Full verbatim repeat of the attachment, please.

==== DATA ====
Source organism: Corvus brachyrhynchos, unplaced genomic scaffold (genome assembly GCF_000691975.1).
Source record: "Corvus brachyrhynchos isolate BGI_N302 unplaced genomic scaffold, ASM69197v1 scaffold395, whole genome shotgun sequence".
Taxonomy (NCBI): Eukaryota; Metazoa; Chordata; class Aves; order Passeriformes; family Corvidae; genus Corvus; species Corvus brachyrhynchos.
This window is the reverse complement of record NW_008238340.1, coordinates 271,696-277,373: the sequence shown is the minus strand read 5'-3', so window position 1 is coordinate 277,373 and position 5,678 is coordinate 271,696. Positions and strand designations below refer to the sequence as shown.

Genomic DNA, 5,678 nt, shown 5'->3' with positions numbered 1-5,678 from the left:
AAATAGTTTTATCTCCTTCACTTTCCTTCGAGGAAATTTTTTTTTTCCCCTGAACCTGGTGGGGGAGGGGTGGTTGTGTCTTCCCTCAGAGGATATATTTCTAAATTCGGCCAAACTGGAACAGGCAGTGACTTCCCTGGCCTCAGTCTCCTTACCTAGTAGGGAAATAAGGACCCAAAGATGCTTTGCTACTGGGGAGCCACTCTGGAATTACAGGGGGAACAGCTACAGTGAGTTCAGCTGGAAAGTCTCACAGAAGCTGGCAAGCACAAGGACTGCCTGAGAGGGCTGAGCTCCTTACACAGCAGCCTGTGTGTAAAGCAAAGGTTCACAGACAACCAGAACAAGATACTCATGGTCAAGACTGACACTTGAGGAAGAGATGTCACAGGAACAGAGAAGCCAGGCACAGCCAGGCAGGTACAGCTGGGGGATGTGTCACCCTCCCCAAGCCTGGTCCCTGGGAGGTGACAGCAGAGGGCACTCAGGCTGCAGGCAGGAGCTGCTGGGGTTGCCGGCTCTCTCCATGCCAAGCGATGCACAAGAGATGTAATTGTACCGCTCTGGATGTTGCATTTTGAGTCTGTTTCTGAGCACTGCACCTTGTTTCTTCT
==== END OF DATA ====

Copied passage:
Source organism: Corvus brachyrhynchos, unplaced genomic scaffold (genome assembly GCF_000691975.1).
Source record: "Corvus brachyrhynchos isolate BGI_N302 unplaced genomic scaffold, ASM69197v1 scaffold395, whole genome shotgun sequence".
Taxonomy (NCBI): Eukaryota; Metazoa; Chordata; class Aves; order Passeriformes; family Corvidae; genus Corvus; species Corvus brachyrhynchos.
This window is the reverse complement of record NW_008238340.1, coordinates 271,696-277,373: the sequence shown is the minus strand read 5'-3', so window position 1 is coordinate 277,373 and position 5,678 is coordinate 271,696. Positions and strand designations below refer to the sequence as shown.

Genomic DNA, 5,678 nt, shown 5'->3' with positions numbered 1-5,678 from the left:
AAATAGTTTTATCTCCTTCACTTTCCTTCGAGGAAATTTTTTTTTTCCCCTGAACCTGGTGGGGGAGGGGTGGTTGTGTCTTCCCTCAGAGGATATATTTCTAAATTCGGCCAAACTGGAACAGGCAGTGACTTCCCTGGCCTCAGTCTCCTTACCTAGTAGGGAAATAAGGACCCAAAGATGCTTTGCTACTGGGGAGCCACTCTGGAATTACAGGGGGAACAGCTACAGTGAGTTCAGCTGGAAAGTCTCACAGAAGCTGGCAAGCACAAGGACTGCCTGAGAGGGCTGAGCTCCTTACACAGCAGCCTGTGTGTAAAGCAAAGGTTCACAGACAACCAGAACAAGATACTCATGGTCAAGACTGACACTTGAGGAAGAGATGTCACAGGAACAGAGAAGCCAGGCACAGCCAGGCAGGTACAGCTGGGGGATGTGTCACCCTCCCCAAGCCTGGTCCCTGGGAGGTGACAGCAGAGGGCACTCAGGCTGCAGGCAGGAGCTGCTGGGGTTGCCGGCTCTCTCCATGCCAAGCGATGCACAAGAGATGTAATTGTACCGCTCTGGATGTTGCATTTTGAGTCTGTTTCTGAGCACTGCACCTTGTTTCTTCT